The key is to fish them differently than you would other sections of river. In grassy areas, for example, you may find small crustaceans like mysis shrimp, crayfish, and scuds. If that’s the case, throwing your best mayfly pattern isn’t going to do much. Match what’s available and see what happens. You may still find that you prefer the typical trout water farther downstream, but it’s worth learning new environments when they’re an option.
5. Check flows
Normally, checking flows sounds more relevant to freestone rivers. They’re the ones with wild fluctuations from snowmelt and rain. Generally, tailwaters are safe bets because they have controlled releases.
This was the mindset that led to my worst fishing trip ever, where I drove four hours to a tailwater that had produced some of my largest fish the previous year. I didn’t think to check the flows, and showed up to flood conditions because they were letting excess water out of the reservoir. I caught no fish, got washed downstream, and flooded my waders and everything inside, including electronics.
Tailwaters are human-controlled, but that doesn’t mean they can’t change. Whereas a freestone will predictably rise immediately after rainfall, a tailwater may not rise until the reservoir fills to near capacity. This could be long after it rains or snow melts.
A change in tailwater flows doesn’t mean you can’t fish, but it’s best to know beforehand what to expect when you get there. Since tailwaters come out of monitored dams, finding reliable CFS data is generally very easy.
6. Use the right leader and tippet
It seems like everything comes back to picky trout. With water that’s often very clear and small flies that need to behave naturally, using the right leader and tippet is important.
For nymphing, fluorocarbon is the best choice to get down quickly and reduce visibility in clear water. I still use nylon for dry flies for the added buoyancy, but in general I fish nymphs more often on tailwaters than dry flies anyway.
In addition to choosing the right material, you’ll want to choose the right size. The need to reduce visibility and also present tiny flies in a natural way means that sizing down on tippet is a must. While I’d consider 5X to be standard on most freestone trout streams, I think starting with 6X is appropriate on most tailwaters. Of course, every river is different. Some tailwaters handle 5X just fine, and others may require 7X. It depends on both the river and the flies you’re using.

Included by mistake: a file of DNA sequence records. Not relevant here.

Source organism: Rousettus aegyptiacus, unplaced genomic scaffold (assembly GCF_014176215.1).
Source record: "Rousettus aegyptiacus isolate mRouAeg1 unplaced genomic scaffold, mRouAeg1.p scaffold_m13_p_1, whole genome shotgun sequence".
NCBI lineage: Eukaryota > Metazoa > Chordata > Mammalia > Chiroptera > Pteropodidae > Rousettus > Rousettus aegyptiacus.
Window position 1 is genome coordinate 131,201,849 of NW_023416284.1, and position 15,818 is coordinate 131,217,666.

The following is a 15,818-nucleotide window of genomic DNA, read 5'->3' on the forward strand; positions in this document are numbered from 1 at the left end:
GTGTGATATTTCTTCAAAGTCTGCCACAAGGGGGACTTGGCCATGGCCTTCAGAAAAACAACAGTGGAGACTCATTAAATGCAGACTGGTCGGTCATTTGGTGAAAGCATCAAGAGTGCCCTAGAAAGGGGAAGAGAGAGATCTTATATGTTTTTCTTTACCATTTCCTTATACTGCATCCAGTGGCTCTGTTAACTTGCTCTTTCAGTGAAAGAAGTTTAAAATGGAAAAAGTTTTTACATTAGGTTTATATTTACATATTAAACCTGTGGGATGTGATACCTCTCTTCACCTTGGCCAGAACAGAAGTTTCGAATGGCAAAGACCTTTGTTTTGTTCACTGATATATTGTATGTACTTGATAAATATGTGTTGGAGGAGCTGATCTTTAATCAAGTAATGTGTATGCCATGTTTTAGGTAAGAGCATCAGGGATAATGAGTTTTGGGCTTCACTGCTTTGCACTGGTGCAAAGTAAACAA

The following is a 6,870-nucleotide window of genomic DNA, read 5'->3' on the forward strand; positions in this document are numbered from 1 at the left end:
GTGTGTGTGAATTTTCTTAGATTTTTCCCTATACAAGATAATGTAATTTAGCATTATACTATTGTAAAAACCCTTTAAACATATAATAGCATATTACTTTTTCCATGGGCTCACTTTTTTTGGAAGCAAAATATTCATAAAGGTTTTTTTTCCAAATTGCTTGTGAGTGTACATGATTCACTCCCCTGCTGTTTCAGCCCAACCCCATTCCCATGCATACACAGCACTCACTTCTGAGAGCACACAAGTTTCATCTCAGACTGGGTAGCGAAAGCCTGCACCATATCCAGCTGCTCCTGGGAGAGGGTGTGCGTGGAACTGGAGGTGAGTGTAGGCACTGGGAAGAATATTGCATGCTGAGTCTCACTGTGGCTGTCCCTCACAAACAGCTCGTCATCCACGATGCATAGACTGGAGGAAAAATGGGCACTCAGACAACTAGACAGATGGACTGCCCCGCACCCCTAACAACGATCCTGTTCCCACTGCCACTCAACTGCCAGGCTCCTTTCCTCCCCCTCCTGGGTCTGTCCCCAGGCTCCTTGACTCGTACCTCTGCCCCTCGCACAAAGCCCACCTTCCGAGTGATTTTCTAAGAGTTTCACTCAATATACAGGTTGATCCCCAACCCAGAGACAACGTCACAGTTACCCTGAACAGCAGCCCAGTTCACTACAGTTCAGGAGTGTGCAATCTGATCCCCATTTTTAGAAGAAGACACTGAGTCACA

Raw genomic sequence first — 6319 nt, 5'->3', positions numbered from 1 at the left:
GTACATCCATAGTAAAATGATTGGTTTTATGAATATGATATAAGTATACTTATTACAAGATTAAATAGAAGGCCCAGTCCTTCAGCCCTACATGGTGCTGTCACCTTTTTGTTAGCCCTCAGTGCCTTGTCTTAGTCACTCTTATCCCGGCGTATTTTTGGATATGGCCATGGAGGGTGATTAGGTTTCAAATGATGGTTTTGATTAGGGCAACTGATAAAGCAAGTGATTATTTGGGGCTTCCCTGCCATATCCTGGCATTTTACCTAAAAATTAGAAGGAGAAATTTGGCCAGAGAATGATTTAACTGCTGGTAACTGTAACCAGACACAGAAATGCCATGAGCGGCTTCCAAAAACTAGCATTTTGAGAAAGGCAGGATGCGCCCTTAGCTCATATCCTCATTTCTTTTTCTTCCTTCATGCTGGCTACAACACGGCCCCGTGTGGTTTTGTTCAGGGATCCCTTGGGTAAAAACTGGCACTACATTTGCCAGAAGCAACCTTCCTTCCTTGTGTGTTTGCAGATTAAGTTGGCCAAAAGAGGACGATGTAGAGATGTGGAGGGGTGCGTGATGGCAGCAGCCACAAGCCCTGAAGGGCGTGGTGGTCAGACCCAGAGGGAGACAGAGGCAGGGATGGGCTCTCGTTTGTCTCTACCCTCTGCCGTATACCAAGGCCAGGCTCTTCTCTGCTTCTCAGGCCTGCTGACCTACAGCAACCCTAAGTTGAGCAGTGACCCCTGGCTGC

7. Be discreet with indicators (and everything else)
Specific insect life isn’t the only hard thing about catching tailwater trout. Because tailwaters often hold trophy fish, usually have road access, and can be fished year-round, they get hammered by anglers.
With so much fishing pressure, being discreet and stealthy is an absolute must. One of the quickest ways to increase your stealth is to use the right indicator setup. On the right sections of river, this may mean no indicator at all. High-sticking is the most discreet way of all to nymph. Other discreet rigs are dry-droppers, yarn indicators, or very small, clear bobber-style indicators. Avoid the large, conspicuous ones you might use on a big freestone.
Remember to be stealthy in other ways, too. Walk slowly and quietly, move upstream as you go, watch your shadow, and avoid excessive mending and false casting. Anything you can do to minimize your presence is good.
8. Set yourself apart
While you do want to imitate available prey exactly, remember that if you go to the local fly shop, you’ll probably be sold the same fly as the last hundred customers. Although that fly will likely be a great match for whichever insects are in the river, sometimes it’s necessary to set yourself apart from the masses.
Fish can get wise to certain flies if that’s all they’re ever presented. Sometimes the best option is to find a similar imitative fly that’s just slightly different.
The top of one of my favorite tailwaters is a hotbed of mysis shrimp. Last time I fished it, only one of the four mysis patterns I had actually produced consistent results. While all were imitative patterns, the fish only wanted one of them. I can’t be sure what it was that caused it, but it could come down to something as simple as which pattern most people picked up from the fly shop.
This tip really applies to all rivers, but since tailwater trout are some of the spookiest out there, it’s particularly important to remain imitative while also giving yourself the upper hand by setting yourself apart.